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Organization works to end cancer deaths

Randy Redner's memories of cancer's toll remain as clear as his resolve to fight cancer.

"Sixteen years ago I lost my dad to cancer, and I lost my dad in 90 days," he said Thursday as he addressed the Thomson Rotary Club.

Mr. Redner, the Georgia state vice president of the American Cancer Society, and other staff also visited to support Thomson's reinstated Relay for Life. The fundraiser will be May 13-14.

His lighthearted opening remarks on his career and on Rotary led him to the serious topic of the organization that targets cancer through education, advocacy, research and education.

His father, Bill Redner, of Niceville in northwest Florida, died in 1995 at age 72.

"The last time I saw my dad walk, we were playing a round of golf," he said.

After the diagnosis, their only time together was at medical facilities.

Mr. Redner was joined in Thomson by Karen Lewis, the manager of the Athens and Augusta offices of the American Cancer Society.

Annie Y. Smith, the manager of brand initiatives and corporate communications for the ACS National Home Office in Atlanta, also visited the Thomson Rotary Club.

Rotarian Jason Smith arranged Thursday's program.

Mr. Redner, who also has an office in Atlanta, said cancer will claim 570,000 Americans this year.

He also gave perspective: "So while we sit here for 60 minutes, 60 more Americans will be gone from cancer."

He continued, "About thirty-seven-hundred people today will be sitting in a doctor's office, and that doctor will say, 'You have cancer.' "

Mr. Redner said the American Cancer Society is not limited to fighting one type of cancer. "We're after every cancer, every day in every community," he said.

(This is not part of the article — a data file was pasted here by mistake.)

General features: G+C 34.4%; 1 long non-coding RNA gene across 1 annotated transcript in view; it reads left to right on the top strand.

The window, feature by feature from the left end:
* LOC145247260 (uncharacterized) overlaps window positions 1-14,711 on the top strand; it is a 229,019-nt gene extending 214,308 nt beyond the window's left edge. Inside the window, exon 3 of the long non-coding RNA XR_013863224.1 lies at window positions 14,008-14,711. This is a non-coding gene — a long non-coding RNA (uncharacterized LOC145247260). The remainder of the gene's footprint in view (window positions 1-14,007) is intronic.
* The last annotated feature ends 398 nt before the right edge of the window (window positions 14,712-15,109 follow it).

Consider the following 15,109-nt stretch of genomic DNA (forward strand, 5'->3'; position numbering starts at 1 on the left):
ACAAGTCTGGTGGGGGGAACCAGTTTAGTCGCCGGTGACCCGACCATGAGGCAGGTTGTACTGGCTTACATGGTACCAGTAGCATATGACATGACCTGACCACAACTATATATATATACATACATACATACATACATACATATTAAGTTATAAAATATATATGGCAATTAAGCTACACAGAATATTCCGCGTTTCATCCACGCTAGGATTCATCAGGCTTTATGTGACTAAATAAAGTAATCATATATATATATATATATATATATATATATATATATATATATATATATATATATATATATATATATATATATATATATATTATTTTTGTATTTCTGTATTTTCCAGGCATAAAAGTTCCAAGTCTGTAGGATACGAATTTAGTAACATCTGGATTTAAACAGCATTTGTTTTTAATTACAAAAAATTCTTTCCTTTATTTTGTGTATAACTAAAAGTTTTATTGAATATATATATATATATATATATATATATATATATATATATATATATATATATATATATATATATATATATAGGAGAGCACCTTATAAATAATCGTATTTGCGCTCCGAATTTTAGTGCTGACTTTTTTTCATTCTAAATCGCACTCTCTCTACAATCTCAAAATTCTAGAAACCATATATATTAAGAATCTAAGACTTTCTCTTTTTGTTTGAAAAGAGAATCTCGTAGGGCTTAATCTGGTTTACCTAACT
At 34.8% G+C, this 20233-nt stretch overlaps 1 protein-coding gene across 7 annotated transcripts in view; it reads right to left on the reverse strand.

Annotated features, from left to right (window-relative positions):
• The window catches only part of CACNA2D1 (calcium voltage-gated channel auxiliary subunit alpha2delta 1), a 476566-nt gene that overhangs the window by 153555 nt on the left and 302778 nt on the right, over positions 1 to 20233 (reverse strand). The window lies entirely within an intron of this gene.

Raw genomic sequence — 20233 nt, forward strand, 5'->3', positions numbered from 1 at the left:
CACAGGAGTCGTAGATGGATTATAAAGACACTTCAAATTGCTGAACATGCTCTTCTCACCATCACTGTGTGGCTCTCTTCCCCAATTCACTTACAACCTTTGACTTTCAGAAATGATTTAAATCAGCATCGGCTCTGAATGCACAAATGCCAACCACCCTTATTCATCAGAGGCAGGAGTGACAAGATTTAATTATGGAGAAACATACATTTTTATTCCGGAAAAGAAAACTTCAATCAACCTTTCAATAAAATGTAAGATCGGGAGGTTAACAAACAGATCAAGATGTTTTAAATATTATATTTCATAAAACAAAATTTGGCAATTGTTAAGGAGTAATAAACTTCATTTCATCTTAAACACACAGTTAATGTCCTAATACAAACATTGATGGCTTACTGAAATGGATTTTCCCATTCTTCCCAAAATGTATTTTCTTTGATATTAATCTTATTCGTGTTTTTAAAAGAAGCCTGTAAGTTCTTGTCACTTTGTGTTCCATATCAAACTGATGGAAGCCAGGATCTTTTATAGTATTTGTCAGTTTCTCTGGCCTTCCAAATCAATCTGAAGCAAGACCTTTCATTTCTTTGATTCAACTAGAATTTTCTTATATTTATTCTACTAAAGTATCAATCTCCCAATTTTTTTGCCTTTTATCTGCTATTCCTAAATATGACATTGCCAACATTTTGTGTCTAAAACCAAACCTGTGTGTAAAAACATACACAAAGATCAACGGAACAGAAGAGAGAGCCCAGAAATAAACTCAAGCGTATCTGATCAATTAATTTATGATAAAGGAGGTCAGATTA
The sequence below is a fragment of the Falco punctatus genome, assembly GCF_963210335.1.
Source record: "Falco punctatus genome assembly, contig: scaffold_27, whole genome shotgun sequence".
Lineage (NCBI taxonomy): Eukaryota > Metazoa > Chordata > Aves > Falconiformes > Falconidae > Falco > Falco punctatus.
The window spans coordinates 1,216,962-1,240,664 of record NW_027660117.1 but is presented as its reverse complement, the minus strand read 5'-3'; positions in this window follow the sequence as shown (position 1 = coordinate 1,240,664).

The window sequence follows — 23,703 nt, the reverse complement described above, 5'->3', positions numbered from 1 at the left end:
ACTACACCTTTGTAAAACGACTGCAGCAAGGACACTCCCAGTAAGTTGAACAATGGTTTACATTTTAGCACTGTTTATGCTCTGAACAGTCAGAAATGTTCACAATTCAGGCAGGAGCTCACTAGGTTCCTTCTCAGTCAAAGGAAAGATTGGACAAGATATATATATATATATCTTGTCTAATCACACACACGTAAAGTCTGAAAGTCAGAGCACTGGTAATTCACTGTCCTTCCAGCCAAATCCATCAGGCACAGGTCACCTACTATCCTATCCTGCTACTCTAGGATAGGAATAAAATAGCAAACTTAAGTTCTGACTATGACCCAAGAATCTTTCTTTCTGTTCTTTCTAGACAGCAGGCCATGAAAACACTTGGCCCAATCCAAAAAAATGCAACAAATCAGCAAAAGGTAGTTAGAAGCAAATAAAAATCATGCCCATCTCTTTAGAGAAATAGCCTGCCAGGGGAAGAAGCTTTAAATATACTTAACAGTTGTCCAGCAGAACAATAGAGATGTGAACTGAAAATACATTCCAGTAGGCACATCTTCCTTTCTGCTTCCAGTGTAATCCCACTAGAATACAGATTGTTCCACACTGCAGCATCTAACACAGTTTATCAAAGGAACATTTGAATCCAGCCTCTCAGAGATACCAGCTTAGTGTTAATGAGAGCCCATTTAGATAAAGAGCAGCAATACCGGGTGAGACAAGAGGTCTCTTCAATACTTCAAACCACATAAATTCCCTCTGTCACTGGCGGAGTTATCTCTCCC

He said many people primarily associate the organization with its research work, and he said the socity channels $150 million a year into research.

Over the years, that has totaled $3.4 billion for cancer research that has produced 44 Nobel Prize winners.

"The work that you're doing right here in McDuffie County has pushed that forward," he said. He said McDuffie's Relay for Life fundraisers have gathered far more than the average for McDuffie's population range.

The society offers a 24-hour information support and information line: (800) 227-2345.

The Look Good ... Feel Better program teaches female cancer patients beauty tips after chemotherapy and radiation treatments. "But that's not the magic of Look Good ... Feel Better," Mr. Redner said. "It's those six women sitting around the table with a common problem and working together."

Mr. Redner previously directed the Gwinnett County, Ga., Relay for Life, one of the largest of the 5,000 events that raise $400 million a year for the society.

He called the Thomson fundraiser "a big family reunion in the community."

"You guys are top-shelf," he said of Thomson's fundraising record. "I can never thank you enough for that."

He said that cancer death rates have been declining since the early 1990s and that there are now 11.4 million cancer survivors in the United States.

He said his organization has been campaigning to raise Georgia's cigarette tax, one of the lowest in the nation, to discourage teens from smoking.

The American Cancer Society, he said, puts 71 cents of each dollar into services and is working to improve that mark.



Web posted on Thursday, January 27, 2011













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